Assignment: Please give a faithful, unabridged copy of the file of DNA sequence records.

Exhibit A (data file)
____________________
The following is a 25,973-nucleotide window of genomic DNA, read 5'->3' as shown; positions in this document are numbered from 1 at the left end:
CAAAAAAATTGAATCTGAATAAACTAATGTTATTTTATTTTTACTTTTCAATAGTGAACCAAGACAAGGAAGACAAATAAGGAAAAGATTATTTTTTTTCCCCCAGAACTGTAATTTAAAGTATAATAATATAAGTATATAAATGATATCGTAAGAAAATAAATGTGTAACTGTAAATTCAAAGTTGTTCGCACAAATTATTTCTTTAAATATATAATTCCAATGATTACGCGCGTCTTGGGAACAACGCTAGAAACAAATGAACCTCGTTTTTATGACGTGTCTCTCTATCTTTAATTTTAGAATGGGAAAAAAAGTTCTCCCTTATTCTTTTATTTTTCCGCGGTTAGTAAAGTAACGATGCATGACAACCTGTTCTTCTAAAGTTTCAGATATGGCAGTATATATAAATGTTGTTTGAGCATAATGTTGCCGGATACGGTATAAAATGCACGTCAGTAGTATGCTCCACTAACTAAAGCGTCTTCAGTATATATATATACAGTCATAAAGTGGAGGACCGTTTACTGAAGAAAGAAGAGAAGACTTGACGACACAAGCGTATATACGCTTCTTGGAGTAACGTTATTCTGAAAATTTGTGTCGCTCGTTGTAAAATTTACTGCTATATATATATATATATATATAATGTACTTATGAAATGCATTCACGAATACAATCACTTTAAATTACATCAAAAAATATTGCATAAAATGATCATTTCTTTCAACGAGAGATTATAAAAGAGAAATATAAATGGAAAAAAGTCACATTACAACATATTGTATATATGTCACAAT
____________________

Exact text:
The following is a 25,973-nucleotide window of genomic DNA, read 5'->3' as shown; positions in this document are numbered from 1 at the left end:
CAAAAAAATTGAATCTGAATAAACTAATGTTATTTTATTTTTACTTTTCAATAGTGAACCAAGACAAGGAAGACAAATAAGGAAAAGATTATTTTTTTTCCCCCAGAACTGTAATTTAAAGTATAATAATATAAGTATATAAATGATATCGTAAGAAAATAAATGTGTAACTGTAAATTCAAAGTTGTTCGCACAAATTATTTCTTTAAATATATAATTCCAATGATTACGCGCGTCTTGGGAACAACGCTAGAAACAAATGAACCTCGTTTTTATGACGTGTCTCTCTATCTTTAATTTTAGAATGGGAAAAAAAGTTCTCCCTTATTCTTTTATTTTTCCGCGGTTAGTAAAGTAACGATGCATGACAACCTGTTCTTCTAAAGTTTCAGATATGGCAGTATATATAAATGTTGTTTGAGCATAATGTTGCCGGATACGGTATAAAATGCACGTCAGTAGTATGCTCCACTAACTAAAGCGTCTTCAGTATATATATATACAGTCATAAAGTGGAGGACCGTTTACTGAAGAAAGAAGAGAAGACTTGACGACACAAGCGTATATACGCTTCTTGGAGTAACGTTATTCTGAAAATTTGTGTCGCTCGTTGTAAAATTTACTGCTATATATATATATATATATATAATGTACTTATGAAATGCATTCACGAATACAATCACTTTAAATTACATCAAAAAATATTGCATAAAATGATCATTTCTTTCAACGAGAGATTATAAAAGAGAAATATAAATGGAAAAAAGTCACATTACAACATATTGTATATATGTCACAAT